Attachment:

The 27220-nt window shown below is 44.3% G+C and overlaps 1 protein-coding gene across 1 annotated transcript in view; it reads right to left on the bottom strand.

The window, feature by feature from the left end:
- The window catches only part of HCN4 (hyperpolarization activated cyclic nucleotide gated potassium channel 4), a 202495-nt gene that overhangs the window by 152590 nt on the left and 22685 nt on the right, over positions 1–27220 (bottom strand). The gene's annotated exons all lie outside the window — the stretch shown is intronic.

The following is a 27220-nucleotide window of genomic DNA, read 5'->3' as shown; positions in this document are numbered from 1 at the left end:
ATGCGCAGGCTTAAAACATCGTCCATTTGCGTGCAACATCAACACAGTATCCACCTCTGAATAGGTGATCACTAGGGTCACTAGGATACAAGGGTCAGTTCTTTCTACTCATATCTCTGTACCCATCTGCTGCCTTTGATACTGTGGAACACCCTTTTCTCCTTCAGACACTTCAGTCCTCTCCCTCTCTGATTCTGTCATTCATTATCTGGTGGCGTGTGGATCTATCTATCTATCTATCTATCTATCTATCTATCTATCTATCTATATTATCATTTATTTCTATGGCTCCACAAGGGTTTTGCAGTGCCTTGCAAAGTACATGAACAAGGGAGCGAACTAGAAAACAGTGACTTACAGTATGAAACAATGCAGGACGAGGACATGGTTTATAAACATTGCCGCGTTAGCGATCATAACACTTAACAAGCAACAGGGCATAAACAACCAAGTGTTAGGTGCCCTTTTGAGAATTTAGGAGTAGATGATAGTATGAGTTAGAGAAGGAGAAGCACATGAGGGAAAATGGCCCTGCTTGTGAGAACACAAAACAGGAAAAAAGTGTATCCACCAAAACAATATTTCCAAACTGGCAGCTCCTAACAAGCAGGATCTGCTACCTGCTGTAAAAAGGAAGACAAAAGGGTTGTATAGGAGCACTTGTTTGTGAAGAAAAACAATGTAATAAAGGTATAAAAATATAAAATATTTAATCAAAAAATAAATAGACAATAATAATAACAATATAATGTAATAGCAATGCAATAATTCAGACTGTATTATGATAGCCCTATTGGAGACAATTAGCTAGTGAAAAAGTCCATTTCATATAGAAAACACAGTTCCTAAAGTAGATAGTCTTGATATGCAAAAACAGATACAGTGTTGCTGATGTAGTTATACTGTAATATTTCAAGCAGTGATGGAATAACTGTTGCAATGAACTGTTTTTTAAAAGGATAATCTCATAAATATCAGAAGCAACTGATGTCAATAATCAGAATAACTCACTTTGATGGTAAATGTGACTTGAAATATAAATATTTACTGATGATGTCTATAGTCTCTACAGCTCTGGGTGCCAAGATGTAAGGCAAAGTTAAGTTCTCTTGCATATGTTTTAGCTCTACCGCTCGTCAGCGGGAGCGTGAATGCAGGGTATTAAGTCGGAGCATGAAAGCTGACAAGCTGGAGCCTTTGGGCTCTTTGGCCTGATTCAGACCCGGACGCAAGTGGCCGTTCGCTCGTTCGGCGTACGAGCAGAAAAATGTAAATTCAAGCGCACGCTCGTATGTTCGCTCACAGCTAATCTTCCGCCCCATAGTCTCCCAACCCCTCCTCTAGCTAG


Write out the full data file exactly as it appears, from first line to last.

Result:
The 27220-nt window shown below is 44.3% G+C and overlaps 1 protein-coding gene across 1 annotated transcript in view; it reads right to left on the bottom strand.

The window, feature by feature from the left end:
- The window catches only part of HCN4 (hyperpolarization activated cyclic nucleotide gated potassium channel 4), a 202495-nt gene that overhangs the window by 152590 nt on the left and 22685 nt on the right, over positions 1–27220 (bottom strand). The gene's annotated exons all lie outside the window — the stretch shown is intronic.

The following is a 27220-nucleotide window of genomic DNA, read 5'->3' as shown; positions in this document are numbered from 1 at the left end:
ATGCGCAGGCTTAAAACATCGTCCATTTGCGTGCAACATCAACACAGTATCCACCTCTGAATAGGTGATCACTAGGGTCACTAGGATACAAGGGTCAGTTCTTTCTACTCATATCTCTGTACCCATCTGCTGCCTTTGATACTGTGGAACACCCTTTTCTCCTTCAGACACTTCAGTCCTCTCCCTCTCTGATTCTGTCATTCATTATCTGGTGGCGTGTGGATCTATCTATCTATCTATCTATCTATCTATCTATCTATCTATCTATATTATCATTTATTTCTATGGCTCCACAAGGGTTTTGCAGTGCCTTGCAAAGTACATGAACAAGGGAGCGAACTAGAAAACAGTGACTTACAGTATGAAACAATGCAGGACGAGGACATGGTTTATAAACATTGCCGCGTTAGCGATCATAACACTTAACAAGCAACAGGGCATAAACAACCAAGTGTTAGGTGCCCTTTTGAGAATTTAGGAGTAGATGATAGTATGAGTTAGAGAAGGAGAAGCACATGAGGGAAAATGGCCCTGCTTGTGAGAACACAAAACAGGAAAAAAGTGTATCCACCAAAACAATATTTCCAAACTGGCAGCTCCTAACAAGCAGGATCTGCTACCTGCTGTAAAAAGGAAGACAAAAGGGTTGTATAGGAGCACTTGTTTGTGAAGAAAAACAATGTAATAAAGGTATAAAAATATAAAATATTTAATCAAAAAATAAATAGACAATAATAATAACAATATAATGTAATAGCAATGCAATAATTCAGACTGTATTATGATAGCCCTATTGGAGACAATTAGCTAGTGAAAAAGTCCATTTCATATAGAAAACACAGTTCCTAAAGTAGATAGTCTTGATATGCAAAAACAGATACAGTGTTGCTGATGTAGTTATACTGTAATATTTCAAGCAGTGATGGAATAACTGTTGCAATGAACTGTTTTTTAAAAGGATAATCTCATAAATATCAGAAGCAACTGATGTCAATAATCAGAATAACTCACTTTGATGGTAAATGTGACTTGAAATATAAATATTTACTGATGATGTCTATAGTCTCTACAGCTCTGGGTGCCAAGATGTAAGGCAAAGTTAAGTTCTCTTGCATATGTTTTAGCTCTACCGCTCGTCAGCGGGAGCGTGAATGCAGGGTATTAAGTCGGAGCATGAAAGCTGACAAGCTGGAGCCTTTGGGCTCTTTGGCCTGATTCAGACCCGGACGCAAGTGGCCGTTCGCTCGTTCGGCGTACGAGCAGAAAAATGTAAATTCAAGCGCACGCTCGTATGTTCGCTCACAGCTAATCTTCCGCCCCATAGTCTCCCAACCCCTCCTCTAGCTAG